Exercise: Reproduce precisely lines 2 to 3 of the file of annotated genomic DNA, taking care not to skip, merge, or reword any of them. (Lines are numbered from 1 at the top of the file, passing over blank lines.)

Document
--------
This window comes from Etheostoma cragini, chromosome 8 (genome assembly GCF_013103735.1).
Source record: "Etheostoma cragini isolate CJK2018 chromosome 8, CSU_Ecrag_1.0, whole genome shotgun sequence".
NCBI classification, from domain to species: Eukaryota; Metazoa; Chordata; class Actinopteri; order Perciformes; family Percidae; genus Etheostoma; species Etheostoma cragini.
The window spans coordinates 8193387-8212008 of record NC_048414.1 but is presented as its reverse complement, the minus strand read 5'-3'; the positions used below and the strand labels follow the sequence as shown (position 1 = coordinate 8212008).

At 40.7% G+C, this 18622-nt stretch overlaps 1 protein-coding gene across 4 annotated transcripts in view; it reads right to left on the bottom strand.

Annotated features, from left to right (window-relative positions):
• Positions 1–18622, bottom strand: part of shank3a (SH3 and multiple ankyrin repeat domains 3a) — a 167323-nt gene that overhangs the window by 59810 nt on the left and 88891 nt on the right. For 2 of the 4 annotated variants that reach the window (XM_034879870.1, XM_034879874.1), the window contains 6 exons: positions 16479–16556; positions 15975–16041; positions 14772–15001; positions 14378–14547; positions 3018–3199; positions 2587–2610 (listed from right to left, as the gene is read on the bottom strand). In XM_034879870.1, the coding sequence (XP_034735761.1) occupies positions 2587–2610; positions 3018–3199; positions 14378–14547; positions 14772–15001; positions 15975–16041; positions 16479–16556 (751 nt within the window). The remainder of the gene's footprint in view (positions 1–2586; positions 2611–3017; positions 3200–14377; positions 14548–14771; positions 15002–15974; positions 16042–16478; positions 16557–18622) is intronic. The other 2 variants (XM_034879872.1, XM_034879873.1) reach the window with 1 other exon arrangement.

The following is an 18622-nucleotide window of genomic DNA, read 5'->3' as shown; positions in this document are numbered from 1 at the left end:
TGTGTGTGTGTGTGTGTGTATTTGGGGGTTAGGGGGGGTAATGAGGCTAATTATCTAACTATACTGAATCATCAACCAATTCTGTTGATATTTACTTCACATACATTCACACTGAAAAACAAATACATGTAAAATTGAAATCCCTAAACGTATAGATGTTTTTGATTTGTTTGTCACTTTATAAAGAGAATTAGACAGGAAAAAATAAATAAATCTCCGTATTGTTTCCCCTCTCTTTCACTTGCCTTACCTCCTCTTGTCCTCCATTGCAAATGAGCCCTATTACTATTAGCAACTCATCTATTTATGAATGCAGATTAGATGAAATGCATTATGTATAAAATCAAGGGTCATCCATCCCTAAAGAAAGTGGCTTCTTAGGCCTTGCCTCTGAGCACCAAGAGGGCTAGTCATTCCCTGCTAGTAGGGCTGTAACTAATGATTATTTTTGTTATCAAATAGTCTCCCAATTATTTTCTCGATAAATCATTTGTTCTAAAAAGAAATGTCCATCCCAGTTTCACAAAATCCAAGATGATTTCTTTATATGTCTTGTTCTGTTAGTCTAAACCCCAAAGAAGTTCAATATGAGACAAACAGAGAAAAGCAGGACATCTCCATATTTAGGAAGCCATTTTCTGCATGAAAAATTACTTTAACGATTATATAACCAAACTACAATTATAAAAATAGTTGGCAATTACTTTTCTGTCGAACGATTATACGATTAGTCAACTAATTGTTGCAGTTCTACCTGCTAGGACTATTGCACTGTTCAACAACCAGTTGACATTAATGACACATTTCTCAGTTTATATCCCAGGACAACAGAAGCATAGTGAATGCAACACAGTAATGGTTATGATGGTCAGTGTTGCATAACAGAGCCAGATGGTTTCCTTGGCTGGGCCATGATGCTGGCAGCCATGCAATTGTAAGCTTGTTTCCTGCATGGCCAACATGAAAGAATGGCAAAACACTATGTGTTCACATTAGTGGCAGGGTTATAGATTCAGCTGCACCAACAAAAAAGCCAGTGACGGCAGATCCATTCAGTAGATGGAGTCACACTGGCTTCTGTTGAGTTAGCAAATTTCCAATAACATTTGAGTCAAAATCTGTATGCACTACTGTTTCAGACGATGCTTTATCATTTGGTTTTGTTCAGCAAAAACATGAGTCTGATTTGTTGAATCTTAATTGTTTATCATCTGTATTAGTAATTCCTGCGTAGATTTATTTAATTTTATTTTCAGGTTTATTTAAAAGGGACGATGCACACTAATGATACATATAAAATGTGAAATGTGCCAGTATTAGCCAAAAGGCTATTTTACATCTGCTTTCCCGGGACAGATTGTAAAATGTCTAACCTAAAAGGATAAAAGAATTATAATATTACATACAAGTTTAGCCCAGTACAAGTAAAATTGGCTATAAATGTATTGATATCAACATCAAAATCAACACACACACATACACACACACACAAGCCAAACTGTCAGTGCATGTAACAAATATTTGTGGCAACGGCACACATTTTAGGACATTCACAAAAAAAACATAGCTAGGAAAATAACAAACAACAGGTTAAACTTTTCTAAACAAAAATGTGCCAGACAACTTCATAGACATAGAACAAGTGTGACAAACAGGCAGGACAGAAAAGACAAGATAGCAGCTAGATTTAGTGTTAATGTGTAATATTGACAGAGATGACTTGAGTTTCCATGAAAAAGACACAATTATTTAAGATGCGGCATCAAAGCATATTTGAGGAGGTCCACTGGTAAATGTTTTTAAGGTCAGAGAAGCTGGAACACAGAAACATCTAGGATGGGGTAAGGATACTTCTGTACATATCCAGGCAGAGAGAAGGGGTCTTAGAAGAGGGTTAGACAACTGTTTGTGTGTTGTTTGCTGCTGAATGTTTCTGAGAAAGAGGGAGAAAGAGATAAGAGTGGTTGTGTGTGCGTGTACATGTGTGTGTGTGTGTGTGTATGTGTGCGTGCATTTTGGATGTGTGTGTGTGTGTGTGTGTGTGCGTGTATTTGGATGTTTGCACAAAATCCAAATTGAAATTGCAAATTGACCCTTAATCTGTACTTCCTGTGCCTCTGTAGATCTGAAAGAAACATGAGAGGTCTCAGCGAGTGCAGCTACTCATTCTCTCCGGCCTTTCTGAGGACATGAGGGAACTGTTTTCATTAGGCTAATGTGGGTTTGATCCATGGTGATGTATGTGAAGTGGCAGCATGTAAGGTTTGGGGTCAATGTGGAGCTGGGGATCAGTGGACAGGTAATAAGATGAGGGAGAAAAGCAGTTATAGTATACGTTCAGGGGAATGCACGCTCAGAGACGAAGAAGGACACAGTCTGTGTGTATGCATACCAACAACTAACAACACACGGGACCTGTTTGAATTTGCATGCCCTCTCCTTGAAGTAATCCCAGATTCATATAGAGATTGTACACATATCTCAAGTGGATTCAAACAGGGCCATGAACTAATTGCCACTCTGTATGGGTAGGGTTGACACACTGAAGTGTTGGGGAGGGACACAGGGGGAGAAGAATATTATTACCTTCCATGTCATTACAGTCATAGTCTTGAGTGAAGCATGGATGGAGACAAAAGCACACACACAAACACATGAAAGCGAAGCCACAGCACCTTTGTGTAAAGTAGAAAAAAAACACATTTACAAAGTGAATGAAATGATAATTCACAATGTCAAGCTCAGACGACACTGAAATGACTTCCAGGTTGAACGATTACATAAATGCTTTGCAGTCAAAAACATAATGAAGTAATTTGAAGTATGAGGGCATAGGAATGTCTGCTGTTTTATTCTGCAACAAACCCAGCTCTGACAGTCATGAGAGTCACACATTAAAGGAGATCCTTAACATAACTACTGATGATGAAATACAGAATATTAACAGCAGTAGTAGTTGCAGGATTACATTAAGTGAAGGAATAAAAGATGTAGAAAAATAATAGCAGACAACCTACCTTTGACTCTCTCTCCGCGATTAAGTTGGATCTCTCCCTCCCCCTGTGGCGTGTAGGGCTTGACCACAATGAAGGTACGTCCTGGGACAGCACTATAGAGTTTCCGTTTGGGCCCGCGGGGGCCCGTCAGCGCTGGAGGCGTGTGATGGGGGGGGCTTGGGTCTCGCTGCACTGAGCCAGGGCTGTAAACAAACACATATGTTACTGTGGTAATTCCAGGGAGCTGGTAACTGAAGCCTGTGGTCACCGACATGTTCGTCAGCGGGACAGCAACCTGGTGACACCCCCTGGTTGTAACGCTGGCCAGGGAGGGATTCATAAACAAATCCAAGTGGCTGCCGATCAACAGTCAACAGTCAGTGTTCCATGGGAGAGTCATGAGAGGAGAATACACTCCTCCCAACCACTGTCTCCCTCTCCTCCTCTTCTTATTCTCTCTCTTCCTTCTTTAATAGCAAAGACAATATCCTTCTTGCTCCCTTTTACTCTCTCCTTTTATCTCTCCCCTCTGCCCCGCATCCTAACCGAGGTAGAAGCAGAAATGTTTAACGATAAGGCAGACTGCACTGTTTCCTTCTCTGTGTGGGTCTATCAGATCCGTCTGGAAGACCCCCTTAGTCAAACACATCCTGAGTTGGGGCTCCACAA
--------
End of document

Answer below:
Source record: "Etheostoma cragini isolate CJK2018 chromosome 8, CSU_Ecrag_1.0, whole genome shotgun sequence".
NCBI classification, from domain to species: Eukaryota; Metazoa; Chordata; class Actinopteri; order Perciformes; family Percidae; genus Etheostoma; species Etheostoma cragini.